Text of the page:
Saturday, 7 May 2016

Sylvie Seignobeaux

Sylvie (right) with Sylviane Sitarz in 1984

Sylvie Seignobeaux is a French rally driver, and was the winner of the Citroen Total Trophée Féminin in 1984.

Born in 1957, she enjoyed cars and driving from a very early age. In an interview with Rétro Course magazine, she talks about her earliest driving experiences, which involved crashing her aunt and uncle’s Citroen DS into a tree, when she was five years old. Later, as a teenager, she got further into cars through her boyfriend.

She got her start in motorsport in 1978, initially as a rally co-driver. In 1981, she took up driving herself, and was quite successful in hillclimbs. Her first car was an Autobianchi A112, in which she won her class in the 1981 Razal hillclimb. In 1982, she switched to a Citroen Visa for a regional Rallye Féminin, and was fifth in her first event, and second in another. During this time, she was far from being a professional driver; she worked for a ski school, and was a regular skier herself.

An early highlight of her career was a third place in the 1983 revival of the women-only Paris-St. Raphaël Rally. Her car was a Citroen Visa, and her co-driver was Brigitte Aymé.

Citroen would be the marque that had the most influence on her career. In 1984, she decided to enter a selection event for a women-only motorsport initiative organised by Citroen, devised to promote the Visa Mille Pistes rally homologation model. At the beginning of February, Sylvie was the best of 596 women who entered the Lyon heat. The selection challenges included slaloms and gymkhanas, economy runs and even driving around a disused quarry whilst blindfolded. Sylvie’s heat win put her in the final eleven-woman championship, ahead of the experienced Dominique Perrier. She paired up with Sylviane Sitarz as co-driver.

The first round of the Citroen Total Trophée Feminin was on gravel, the Terre de Provence Rallye. Sylvie won comfortably from Andrée Andrina. On asphalt at La Baule, she won by a smaller margin from Patricia Bertapelle. This early lead meant that her eighth place in the Mille Pistes Rally did not affect her chances too much, nor her seventh in the Boucles de Boulages. In the Tour de France, the biggest rally on the six-event calendar, she was a comfortable fourth, which she repeated on the Picardie Rally. Her relative consistency meant that she won the championship by four points from Christine Driano, representing Aquitaine-Charentes.

Sylvie’s prize was a contract with a Citroen works-supported team for the 1985 season, driving a Group B Visa Mille Pistes. Her first event as a works driver was the Critérium de Touraine. She did very well, finishing ninth overall, just behind her team-mate, Christine Driano. A little later, she was eleventh in the Rallye des Garrigues. An engine valve failure put her out of the Critérium Alpin, then a head gasket did the same during her first overseas rally. Both she and Christine Driano had travelled to Bulgaria for the Albena Rally. Back in France, she crashed out of the Touquet Rally, before getting back on track in the Rallye Aquitaine-Pays Basque with a seventh place. She was then twelfth in the Mont Blanc Rally, and a strong tenth in the Tour de France, as well as fourteenth in the Antibes Rally. Her second overseas rally was the Lois Algarve Rally, in Portugal, but she did not finish, due to another engine problem. During her works team year, she scored five Coupes des Dames, a class win and three top-tens.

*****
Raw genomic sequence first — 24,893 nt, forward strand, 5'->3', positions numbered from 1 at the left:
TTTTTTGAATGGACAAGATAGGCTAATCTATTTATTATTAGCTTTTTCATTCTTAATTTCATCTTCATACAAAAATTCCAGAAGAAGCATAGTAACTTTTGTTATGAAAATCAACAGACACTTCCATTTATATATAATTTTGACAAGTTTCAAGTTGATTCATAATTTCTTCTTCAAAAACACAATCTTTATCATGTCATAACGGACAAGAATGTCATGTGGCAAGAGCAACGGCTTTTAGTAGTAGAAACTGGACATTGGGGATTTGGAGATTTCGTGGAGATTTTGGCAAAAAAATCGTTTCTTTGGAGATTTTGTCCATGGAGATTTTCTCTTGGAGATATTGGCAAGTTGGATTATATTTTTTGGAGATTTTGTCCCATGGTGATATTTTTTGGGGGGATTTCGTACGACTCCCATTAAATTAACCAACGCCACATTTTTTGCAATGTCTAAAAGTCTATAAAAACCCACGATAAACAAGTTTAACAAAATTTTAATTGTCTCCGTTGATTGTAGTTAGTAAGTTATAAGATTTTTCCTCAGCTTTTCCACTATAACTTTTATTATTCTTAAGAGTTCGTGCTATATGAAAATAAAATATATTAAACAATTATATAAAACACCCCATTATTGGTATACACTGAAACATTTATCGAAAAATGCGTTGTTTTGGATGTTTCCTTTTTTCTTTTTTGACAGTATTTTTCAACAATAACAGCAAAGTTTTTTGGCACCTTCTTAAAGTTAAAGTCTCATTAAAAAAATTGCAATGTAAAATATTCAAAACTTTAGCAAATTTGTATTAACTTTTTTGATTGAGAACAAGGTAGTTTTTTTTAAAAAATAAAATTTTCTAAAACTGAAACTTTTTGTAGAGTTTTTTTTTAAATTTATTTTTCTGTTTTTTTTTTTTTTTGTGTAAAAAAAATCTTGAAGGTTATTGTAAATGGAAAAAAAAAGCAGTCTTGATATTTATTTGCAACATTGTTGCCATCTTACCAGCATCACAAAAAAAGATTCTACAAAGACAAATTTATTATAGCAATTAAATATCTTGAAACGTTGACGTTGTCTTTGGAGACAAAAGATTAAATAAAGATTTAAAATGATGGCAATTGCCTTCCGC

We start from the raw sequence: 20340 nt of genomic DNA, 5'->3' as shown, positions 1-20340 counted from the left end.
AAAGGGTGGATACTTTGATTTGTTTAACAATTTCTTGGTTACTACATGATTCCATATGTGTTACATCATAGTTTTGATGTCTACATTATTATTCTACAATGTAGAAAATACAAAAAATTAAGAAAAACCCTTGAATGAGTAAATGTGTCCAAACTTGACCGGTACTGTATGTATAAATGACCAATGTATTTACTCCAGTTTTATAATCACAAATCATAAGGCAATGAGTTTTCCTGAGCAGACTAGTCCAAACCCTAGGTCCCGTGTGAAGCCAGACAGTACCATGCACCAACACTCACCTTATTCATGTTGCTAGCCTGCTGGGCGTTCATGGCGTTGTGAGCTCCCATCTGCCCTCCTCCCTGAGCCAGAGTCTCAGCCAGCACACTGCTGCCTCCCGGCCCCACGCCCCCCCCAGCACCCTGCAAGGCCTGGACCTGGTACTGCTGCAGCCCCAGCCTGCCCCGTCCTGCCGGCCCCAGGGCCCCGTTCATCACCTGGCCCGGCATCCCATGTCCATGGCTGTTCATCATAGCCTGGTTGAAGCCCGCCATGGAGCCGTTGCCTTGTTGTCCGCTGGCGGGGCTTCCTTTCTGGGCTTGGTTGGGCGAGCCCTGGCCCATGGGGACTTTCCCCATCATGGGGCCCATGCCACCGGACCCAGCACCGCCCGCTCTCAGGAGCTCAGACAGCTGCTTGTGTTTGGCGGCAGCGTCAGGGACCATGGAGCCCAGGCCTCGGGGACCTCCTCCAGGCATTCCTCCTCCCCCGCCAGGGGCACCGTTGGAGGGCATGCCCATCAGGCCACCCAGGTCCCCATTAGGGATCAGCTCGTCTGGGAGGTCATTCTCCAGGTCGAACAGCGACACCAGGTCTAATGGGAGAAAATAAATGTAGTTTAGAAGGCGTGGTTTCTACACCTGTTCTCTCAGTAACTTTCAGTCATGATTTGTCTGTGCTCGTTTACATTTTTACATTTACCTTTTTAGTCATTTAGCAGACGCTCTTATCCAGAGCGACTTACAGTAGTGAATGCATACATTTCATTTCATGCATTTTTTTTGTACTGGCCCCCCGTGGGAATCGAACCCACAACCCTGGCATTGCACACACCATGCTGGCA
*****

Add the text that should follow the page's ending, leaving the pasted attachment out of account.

After a promising debut year in the French championship, with some excellent results, she took a year out in 1986.

Her return to rallying in 1987 was quite low-key. She drove a Citroen Visa GTi in the Lyon-Charbonnières Rally for the Ecully team, and was fifth in class. As well as rallying, she tried some ice-racing at Flaine, in the same car, but professes not to remember much about it.

The Visa was exchanged for a Group A AX in 1988. It was prepared by Citroen Ecully and used for rallies and hillclimbs. This was a new car, and Sylvie’s season had its fair share of the technical problems that come with new models. She did not get to the finish of the Monts Dôme, Lozère or 1000km de la Réunion rallies. This last event was probably her most far-flung rally. (Réunion is a French dependency off the coast of Mauritius). When the car ran, it was quite competitive: she won her class in the Lyon-Charbonnières Rally, and was ninth in the Bricolles-Côteaux-Varois Rally. The car was more reliable in hillclimbs, and she had a best finish of fourth at Razal, with a class win. It was sold at the end of the season.

She did one more event in 1989 with the AX, this time in Group N form, and was ninth in the Ronde de Lans en Vercours. It was then replaced by a Peugeot 205 GTi, previously belonging to her partner, Claude, which she continued to rally for a while, with a best finish of eighth, in the Vins de Macon Rally, in 1989. That year, she also acted as a co-driver in the same car.

The first part of Sylvie’s career ends here. For some years, she was out of motorsport, and did other things, including flying aeroplanes. In recent years, she has returned to the stages in historic rallies in France, and has even revisited the Visa Mille Pistes. She acts as both driver and co-driver, and has even rallied with Sylviane Sitarz again.

As well as participating, Sylvie has discussed her experiences in quite a lot of detail on the forum. She remains in touch with some of the other “Troféminin” competitors.

This post was written with the help of Sylvie’s reminiscences and list of results.

(Image from

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